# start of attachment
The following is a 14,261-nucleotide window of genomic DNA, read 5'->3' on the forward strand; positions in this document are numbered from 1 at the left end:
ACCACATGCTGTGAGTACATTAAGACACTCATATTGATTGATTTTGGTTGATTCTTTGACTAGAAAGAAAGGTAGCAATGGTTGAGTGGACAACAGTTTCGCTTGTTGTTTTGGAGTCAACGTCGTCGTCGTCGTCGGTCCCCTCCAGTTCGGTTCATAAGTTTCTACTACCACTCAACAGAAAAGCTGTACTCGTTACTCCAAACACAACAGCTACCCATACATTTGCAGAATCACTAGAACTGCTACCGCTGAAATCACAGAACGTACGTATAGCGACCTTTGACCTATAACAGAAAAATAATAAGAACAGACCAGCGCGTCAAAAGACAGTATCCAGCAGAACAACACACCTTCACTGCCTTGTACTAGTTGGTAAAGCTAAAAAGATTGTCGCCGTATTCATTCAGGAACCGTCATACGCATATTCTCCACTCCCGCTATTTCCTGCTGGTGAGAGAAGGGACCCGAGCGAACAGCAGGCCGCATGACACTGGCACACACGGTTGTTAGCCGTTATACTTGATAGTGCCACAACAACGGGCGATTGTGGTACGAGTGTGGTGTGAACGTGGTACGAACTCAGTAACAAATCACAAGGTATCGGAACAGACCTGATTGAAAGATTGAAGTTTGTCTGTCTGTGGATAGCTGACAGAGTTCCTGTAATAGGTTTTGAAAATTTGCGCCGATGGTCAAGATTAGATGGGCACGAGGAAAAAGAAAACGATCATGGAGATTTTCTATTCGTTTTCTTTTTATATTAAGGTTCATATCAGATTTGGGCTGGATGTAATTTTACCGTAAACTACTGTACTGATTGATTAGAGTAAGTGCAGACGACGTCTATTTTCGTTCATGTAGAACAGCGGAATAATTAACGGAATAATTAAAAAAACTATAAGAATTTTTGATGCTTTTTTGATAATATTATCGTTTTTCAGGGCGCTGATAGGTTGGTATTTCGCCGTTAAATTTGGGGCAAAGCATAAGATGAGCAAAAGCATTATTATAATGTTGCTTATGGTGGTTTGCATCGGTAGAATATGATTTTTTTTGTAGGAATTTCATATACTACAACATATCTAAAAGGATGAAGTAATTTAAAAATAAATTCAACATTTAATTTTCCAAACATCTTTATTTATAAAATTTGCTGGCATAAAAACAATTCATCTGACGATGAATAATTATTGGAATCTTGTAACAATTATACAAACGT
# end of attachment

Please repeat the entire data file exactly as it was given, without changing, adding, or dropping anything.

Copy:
The following is a 14,261-nucleotide window of genomic DNA, read 5'->3' on the forward strand; positions in this document are numbered from 1 at the left end:
ACCACATGCTGTGAGTACATTAAGACACTCATATTGATTGATTTTGGTTGATTCTTTGACTAGAAAGAAAGGTAGCAATGGTTGAGTGGACAACAGTTTCGCTTGTTGTTTTGGAGTCAACGTCGTCGTCGTCGTCGGTCCCCTCCAGTTCGGTTCATAAGTTTCTACTACCACTCAACAGAAAAGCTGTACTCGTTACTCCAAACACAACAGCTACCCATACATTTGCAGAATCACTAGAACTGCTACCGCTGAAATCACAGAACGTACGTATAGCGACCTTTGACCTATAACAGAAAAATAATAAGAACAGACCAGCGCGTCAAAAGACAGTATCCAGCAGAACAACACACCTTCACTGCCTTGTACTAGTTGGTAAAGCTAAAAAGATTGTCGCCGTATTCATTCAGGAACCGTCATACGCATATTCTCCACTCCCGCTATTTCCTGCTGGTGAGAGAAGGGACCCGAGCGAACAGCAGGCCGCATGACACTGGCACACACGGTTGTTAGCCGTTATACTTGATAGTGCCACAACAACGGGCGATTGTGGTACGAGTGTGGTGTGAACGTGGTACGAACTCAGTAACAAATCACAAGGTATCGGAACAGACCTGATTGAAAGATTGAAGTTTGTCTGTCTGTGGATAGCTGACAGAGTTCCTGTAATAGGTTTTGAAAATTTGCGCCGATGGTCAAGATTAGATGGGCACGAGGAAAAAGAAAACGATCATGGAGATTTTCTATTCGTTTTCTTTTTATATTAAGGTTCATATCAGATTTGGGCTGGATGTAATTTTACCGTAAACTACTGTACTGATTGATTAGAGTAAGTGCAGACGACGTCTATTTTCGTTCATGTAGAACAGCGGAATAATTAACGGAATAATTAAAAAAACTATAAGAATTTTTGATGCTTTTTTGATAATATTATCGTTTTTCAGGGCGCTGATAGGTTGGTATTTCGCCGTTAAATTTGGGGCAAAGCATAAGATGAGCAAAAGCATTATTATAATGTTGCTTATGGTGGTTTGCATCGGTAGAATATGATTTTTTTTGTAGGAATTTCATATACTACAACATATCTAAAAGGATGAAGTAATTTAAAAATAAATTCAACATTTAATTTTCCAAACATCTTTATTTATAAAATTTGCTGGCATAAAAACAATTCATCTGACGATGAATAATTATTGGAATCTTGTAACAATTATACAAACGT